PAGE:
How to survive your return to the gym

Gym goers are rejoicing around the nation as restrictions to health and fitness venues begin to ease.  While the thought of working out alongside others and being able to access proper gym equipment may seem super exciting, there is a daunting level of doubt that may have surfaced for some of us.

“I feel so weak, compared to pre-iso”, “I went overboard with iso snacking”, “How am I ever going to get back into the rhythm again?” may all be internal thoughts going through your head right now, but don’t worry, we’ve got your back.

This is a unique time in the world, but the best part about it is – you aren’t alone. You have the whole world going through similar thoughts and feelings about returning to the gym.

To make this transition easier, we have put together some tips and tricks on how to get back into the swing of things.

Have a plan and reassess your goals

If you haven’t been as active as you had envisioned during isolation, don’t sweat it. What’s important in the ‘now’ is to stop, pause and reassess. Take a minute or two to think about some realistic fitness goals you’d like to achieve and try breaking them down in to short term and long-term goals.

Rome wasn’t built in a day, so creating your own short-term fitness goals is a smart way to attain big results. Taking this approach will allow you to decrease the likelihood of getting frustrated, which in turn will allow you extra time and energy to focus on achieving those big accomplishments like weight loss or completing a fitness challenge.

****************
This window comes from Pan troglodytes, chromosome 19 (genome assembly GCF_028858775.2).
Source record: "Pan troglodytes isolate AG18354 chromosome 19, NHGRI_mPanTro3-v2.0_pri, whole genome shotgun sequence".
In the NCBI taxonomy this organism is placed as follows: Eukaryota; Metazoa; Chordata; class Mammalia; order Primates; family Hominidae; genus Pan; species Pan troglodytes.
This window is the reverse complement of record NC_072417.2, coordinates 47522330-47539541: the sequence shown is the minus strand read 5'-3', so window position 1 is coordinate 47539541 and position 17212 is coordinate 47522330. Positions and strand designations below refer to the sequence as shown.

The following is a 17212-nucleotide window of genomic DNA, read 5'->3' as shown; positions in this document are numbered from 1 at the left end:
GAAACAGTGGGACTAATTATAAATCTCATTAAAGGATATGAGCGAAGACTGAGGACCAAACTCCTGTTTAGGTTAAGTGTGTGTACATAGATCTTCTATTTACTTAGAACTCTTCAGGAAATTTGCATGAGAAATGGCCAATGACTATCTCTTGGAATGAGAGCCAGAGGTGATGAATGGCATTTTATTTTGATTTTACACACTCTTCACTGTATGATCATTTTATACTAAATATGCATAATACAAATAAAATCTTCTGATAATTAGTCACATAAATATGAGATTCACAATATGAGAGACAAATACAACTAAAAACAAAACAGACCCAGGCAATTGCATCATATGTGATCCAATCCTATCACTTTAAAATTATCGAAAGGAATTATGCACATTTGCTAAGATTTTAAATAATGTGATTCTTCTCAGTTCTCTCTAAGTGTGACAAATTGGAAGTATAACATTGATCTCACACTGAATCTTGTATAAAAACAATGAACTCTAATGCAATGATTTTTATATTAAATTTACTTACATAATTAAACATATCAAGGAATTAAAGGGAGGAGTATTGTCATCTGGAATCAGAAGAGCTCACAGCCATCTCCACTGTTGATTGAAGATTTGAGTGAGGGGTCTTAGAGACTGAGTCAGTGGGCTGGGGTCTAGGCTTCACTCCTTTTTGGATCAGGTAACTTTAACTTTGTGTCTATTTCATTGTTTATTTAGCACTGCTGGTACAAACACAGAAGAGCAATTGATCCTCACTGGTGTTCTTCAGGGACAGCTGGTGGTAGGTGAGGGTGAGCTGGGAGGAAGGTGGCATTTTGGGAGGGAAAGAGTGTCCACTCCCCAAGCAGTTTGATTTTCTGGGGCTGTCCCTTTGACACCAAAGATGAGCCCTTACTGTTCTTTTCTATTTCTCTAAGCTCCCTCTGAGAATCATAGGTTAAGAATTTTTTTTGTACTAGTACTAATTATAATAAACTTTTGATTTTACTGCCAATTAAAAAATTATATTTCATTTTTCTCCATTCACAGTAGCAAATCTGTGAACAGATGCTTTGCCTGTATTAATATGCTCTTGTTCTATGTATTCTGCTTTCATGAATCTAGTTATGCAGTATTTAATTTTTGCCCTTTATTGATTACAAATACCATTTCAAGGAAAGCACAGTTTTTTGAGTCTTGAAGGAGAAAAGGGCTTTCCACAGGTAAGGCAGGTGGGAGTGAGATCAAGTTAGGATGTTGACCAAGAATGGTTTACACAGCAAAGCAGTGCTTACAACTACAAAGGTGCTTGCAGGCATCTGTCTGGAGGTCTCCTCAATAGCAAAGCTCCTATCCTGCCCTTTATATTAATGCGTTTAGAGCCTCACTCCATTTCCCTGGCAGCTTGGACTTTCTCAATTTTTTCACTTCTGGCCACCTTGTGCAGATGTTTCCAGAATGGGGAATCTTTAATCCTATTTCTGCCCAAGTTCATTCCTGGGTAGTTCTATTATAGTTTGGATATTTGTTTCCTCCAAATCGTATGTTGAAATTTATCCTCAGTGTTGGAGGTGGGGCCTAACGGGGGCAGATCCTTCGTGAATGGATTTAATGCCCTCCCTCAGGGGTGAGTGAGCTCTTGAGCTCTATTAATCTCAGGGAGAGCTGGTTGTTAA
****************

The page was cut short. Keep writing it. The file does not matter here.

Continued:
Once you’ve hit your short-term goals, you can start thinking about the long-term ones. An example of a long-term goal may be, “I want to be able to run for 5km without stopping, within the next 4 weeks.”. This example follows a SMART goal framework by specifically outlining the goal and its measurability and identifying a realistic timeframe. To find out more about planning out long-term fitness goals, see here.

Pace, pace, pace

Ever heard of that saying location, location, location? Well, apply the same concept to your pace – it is all about pace. Taking it slow and steady as you ease back into your routine or build up to a new one is extremely important.

We know it’s an exciting time to be back in the gym, but focusing on perfecting your form and technique by using lighter weights will do you wonders. Prioritising technique at this time will alleviate the risk of injury, so take your time and focus on gradually building up your endurance and strength. Your future self will thank you for it!

Rest and recuperate

Being patient with your self is a virtue. Listen to your body and mind when it is telling you it is tired. If you need to take a rest day or maybe two, that’s ok. It’s good practice to build in a rest day to your training so you don’t burn out and to let your body heal. If you want to take a lighter approach and still get in some movement for the day, have a look at some light stretching exercises or yoga.

Remember, any form of movement is better than nothing. We know you’ll be back to your normal routine in no time and achieving those fitness goals in no time. Just remember to plan, take it easy and rest when you need. You got this!